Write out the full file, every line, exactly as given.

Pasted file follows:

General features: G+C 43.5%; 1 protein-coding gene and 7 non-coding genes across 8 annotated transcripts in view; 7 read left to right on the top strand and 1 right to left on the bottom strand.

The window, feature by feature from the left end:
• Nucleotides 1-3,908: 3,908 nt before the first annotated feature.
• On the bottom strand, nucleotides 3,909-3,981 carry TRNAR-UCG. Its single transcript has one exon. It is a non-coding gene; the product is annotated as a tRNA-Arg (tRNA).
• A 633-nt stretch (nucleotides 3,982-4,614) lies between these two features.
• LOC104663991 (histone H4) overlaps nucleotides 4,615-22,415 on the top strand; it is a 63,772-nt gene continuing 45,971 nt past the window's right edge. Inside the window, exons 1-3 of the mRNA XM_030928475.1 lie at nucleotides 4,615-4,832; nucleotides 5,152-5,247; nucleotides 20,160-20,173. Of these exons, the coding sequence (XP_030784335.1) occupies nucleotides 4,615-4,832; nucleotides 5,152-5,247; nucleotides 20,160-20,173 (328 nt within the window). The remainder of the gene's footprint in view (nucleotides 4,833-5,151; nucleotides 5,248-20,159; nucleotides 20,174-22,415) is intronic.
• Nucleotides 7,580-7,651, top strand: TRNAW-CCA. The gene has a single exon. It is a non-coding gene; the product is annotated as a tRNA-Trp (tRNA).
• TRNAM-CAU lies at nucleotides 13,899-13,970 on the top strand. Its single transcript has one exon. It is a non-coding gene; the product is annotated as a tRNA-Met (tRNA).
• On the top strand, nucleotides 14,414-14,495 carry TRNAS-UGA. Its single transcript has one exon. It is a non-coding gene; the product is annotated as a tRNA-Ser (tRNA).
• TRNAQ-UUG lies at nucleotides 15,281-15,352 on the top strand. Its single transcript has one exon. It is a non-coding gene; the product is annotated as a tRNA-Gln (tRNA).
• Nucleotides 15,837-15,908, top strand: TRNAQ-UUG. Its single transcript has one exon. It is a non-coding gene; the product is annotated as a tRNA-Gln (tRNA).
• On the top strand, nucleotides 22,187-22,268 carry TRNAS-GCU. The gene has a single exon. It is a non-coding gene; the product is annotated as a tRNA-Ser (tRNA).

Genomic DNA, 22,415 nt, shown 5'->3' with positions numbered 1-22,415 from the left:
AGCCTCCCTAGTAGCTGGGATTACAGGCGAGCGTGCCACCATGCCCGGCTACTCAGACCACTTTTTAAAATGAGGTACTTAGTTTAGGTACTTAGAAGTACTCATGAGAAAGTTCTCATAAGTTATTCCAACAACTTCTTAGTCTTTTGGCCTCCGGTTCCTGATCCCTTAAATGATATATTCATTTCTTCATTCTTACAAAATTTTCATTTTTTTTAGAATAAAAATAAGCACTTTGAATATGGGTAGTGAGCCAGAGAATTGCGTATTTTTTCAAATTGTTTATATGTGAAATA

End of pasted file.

General features: G+C 43.5%; 1 protein-coding gene and 7 non-coding genes across 8 annotated transcripts in view; 7 read left to right on the top strand and 1 right to left on the bottom strand.

The window, feature by feature from the left end:
• Nucleotides 1-3,908: 3,908 nt before the first annotated feature.
• On the bottom strand, nucleotides 3,909-3,981 carry TRNAR-UCG. Its single transcript has one exon. It is a non-coding gene; the product is annotated as a tRNA-Arg (tRNA).
• A 633-nt stretch (nucleotides 3,982-4,614) lies between these two features.
• LOC104663991 (histone H4) overlaps nucleotides 4,615-22,415 on the top strand; it is a 63,772-nt gene continuing 45,971 nt past the window's right edge. Inside the window, exons 1-3 of the mRNA XM_030928475.1 lie at nucleotides 4,615-4,832; nucleotides 5,152-5,247; nucleotides 20,160-20,173. Of these exons, the coding sequence (XP_030784335.1) occupies nucleotides 4,615-4,832; nucleotides 5,152-5,247; nucleotides 20,160-20,173 (328 nt within the window). The remainder of the gene's footprint in view (nucleotides 4,833-5,151; nucleotides 5,248-20,159; nucleotides 20,174-22,415) is intronic.
• Nucleotides 7,580-7,651, top strand: TRNAW-CCA. The gene has a single exon. It is a non-coding gene; the product is annotated as a tRNA-Trp (tRNA).
• TRNAM-CAU lies at nucleotides 13,899-13,970 on the top strand. Its single transcript has one exon. It is a non-coding gene; the product is annotated as a tRNA-Met (tRNA).
• On the top strand, nucleotides 14,414-14,495 carry TRNAS-UGA. Its single transcript has one exon. It is a non-coding gene; the product is annotated as a tRNA-Ser (tRNA).
• TRNAQ-UUG lies at nucleotides 15,281-15,352 on the top strand. Its single transcript has one exon. It is a non-coding gene; the product is annotated as a tRNA-Gln (tRNA).
• Nucleotides 15,837-15,908, top strand: TRNAQ-UUG. Its single transcript has one exon. It is a non-coding gene; the product is annotated as a tRNA-Gln (tRNA).
• On the top strand, nucleotides 22,187-22,268 carry TRNAS-GCU. The gene has a single exon. It is a non-coding gene; the product is annotated as a tRNA-Ser (tRNA).

Genomic DNA, 22,415 nt, shown 5'->3' with positions numbered 1-22,415 from the left:
AGCCTCCCTAGTAGCTGGGATTACAGGCGAGCGTGCCACCATGCCCGGCTACTCAGACCACTTTTTAAAATGAGGTACTTAGTTTAGGTACTTAGAAGTACTCATGAGAAAGTTCTCATAAGTTATTCCAACAACTTCTTAGTCTTTTGGCCTCCGGTTCCTGATCCCTTAAATGATATATTCATTTCTTCATTCTTACAAAATTTTCATTTTTTTTAGAATAAAAATAAGCACTTTGAATATGGGTAGTGAGCCAGAGAATTGCGTATTTTTTCAAATTGTTTATATGTGAAATA